Your Theme in April: Ep 7 – The Shadow Whispers

We move on from the last episode’s theme to something cute but not exactly easier to deal with. Read on for my take on episode 7’s strongest motif.


Intro

Kousei is running out of time to prepare for his competition. He has been practicing nonstop, but isn’t any closer to knowing how to express the piece he wants to play. His old doubts return to haunt him, and his inner voice in the form of a black cat taunts his failure.

I covered episode 7 in last year’s event at this link (new window). Have a look for the a recap and my take on important moments.

Today I’ll focus on the cat Kousei sees in this episode and what it represents in his life, both from a physical and psychological perspective.

Standard warning: The below post may have spoilers for episode 7. Also, while I will answer your comments according to whether you have seen the series or not, there is no guarantee about other users’ comments!


The Yellow Eyed Cat

The image of a cat is present with this anime from the first minute of the show, and in every episode which the opening, Hikaru Nara, precedes. Their presence reoccurs frequently over the course of the series in both physical and symbolic forms, but there are a few differences between the cats we see. The yellow eyed cat that Kousei encounters in this episode is the one most representative of the feelings he struggles with.

Right off the bat we see the cat taunting him about how unprepared he is. It isn’t a malicious approach, as it tells him that no one expects him to be Beethoven, or to be able to express the piece as its composer Chopin did. It feeds him these excuses while also giving voice to his fears: Not hearing his notes, being laughed off the stage, disappointing himself and others. All this can happen, but it’s better than being abandoned.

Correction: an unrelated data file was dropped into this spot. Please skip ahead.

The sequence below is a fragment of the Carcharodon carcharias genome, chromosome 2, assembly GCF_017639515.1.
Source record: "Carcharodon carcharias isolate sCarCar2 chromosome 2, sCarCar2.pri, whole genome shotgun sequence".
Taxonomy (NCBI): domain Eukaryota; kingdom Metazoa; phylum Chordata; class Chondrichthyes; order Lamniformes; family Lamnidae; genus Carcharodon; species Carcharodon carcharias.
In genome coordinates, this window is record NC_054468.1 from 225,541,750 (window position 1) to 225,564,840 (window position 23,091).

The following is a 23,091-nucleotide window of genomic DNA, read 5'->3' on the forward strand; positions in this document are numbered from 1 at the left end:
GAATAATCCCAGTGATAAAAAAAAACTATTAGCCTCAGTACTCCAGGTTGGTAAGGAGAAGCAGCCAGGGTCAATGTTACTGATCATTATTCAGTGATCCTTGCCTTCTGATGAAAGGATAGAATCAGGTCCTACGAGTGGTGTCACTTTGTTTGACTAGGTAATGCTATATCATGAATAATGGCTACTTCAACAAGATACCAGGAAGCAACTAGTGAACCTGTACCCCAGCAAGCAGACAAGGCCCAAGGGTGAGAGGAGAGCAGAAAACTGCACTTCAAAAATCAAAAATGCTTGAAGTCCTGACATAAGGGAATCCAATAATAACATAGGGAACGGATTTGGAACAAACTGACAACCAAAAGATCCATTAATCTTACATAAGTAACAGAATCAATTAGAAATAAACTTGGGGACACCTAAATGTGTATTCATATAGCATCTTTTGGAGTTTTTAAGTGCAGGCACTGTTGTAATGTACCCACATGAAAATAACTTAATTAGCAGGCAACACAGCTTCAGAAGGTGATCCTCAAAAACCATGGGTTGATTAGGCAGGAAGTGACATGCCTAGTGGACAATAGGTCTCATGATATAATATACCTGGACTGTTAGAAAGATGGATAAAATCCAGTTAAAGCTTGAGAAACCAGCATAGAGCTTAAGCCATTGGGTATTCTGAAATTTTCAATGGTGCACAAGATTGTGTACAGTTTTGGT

Image of Saki carrying Chelsea away

The connection to abandonment comes when Kousei encounters the cat in person with Kaori, and explains to her about another cat, Chelsea, he had when he was younger. She was a playful animal that Kousei clearly loved, but was thrown out by his mother after she injured Kousei’s precious hand. One of the few remaining memories Kousei has of his mother is the harrowing experience of her taking Chelsea away.

Kousei doubles over with sickness when he sees the cat because of the feelings of guilt it invokes. He was powerless to stop his mother when she took Chelsea away, not even daring to raise a word of objection. Kousei’s young life was so controlled by her that it didn’t cross his mind to try to stick up for himself or something that he loved. This leads directly into another problem he deals with – a lack of identity.

Robot. Saki’s puppet. Human metronome. Friend A. Kousei has always just been whatever other people define him as. The cat’s repeated questions of “Who are you?” and “Where are you” are purposely designed to prey on this insecurity of his. The fact that these doubts take on a separate form is itself representative of how even his faults are not a part of his self identity, or something he can own and control.

Kousei sitting on a swing with the black cat stepping toward him out of shadow

Kaori, ever the inspiration, has become the answer to getting past a lot of these issues. He’s not Beethoven or Chopin, but she lets him know it’s enough for Kousei to be himself. By the episode’s end we see that her words left him comfortable enough to tell the cat that he’s okay with not having all the answers right now. Still, the cat’s warning, “She will be there,” gives him pause. The “she” it refers to is Kousei’s mother; the source of all of his trauma, and a pain that he can’t get over so easily.


What did you think about the cat when it first appeared, and what did it mean to you? Do you feel there was any other purpose behind giving Kousei’s doubts a ‘character’? The other competitors are introduced in this episode as well, so if this is your first time watching let me know what you think of them.

Also, there have only been a few people playing the quiz, so if you are interested in the giveaway make sure you participate to increase your chances. All the quizzes are open until May 1, and you can catch up on the previous posts for this event here.


Your Quiz in April

15 thoughts on “Your Theme in April: Ep 7 – The Shadow Whispers

Add yours

  1. That’s a cat! I thought it was his Dad at first because it sounded like the same voice actor, and then settled for it being his inner voice but it kept on showing up so then I went back to thinking it was his Dad lol. So interesting it’s a cat, I wonder if that brings more symbolism to it as well? Since cats are known for being bad luck, good luck, all that jazz. I’m super fascinated that it’s a cat and it honestly blows my mind finding that out haha.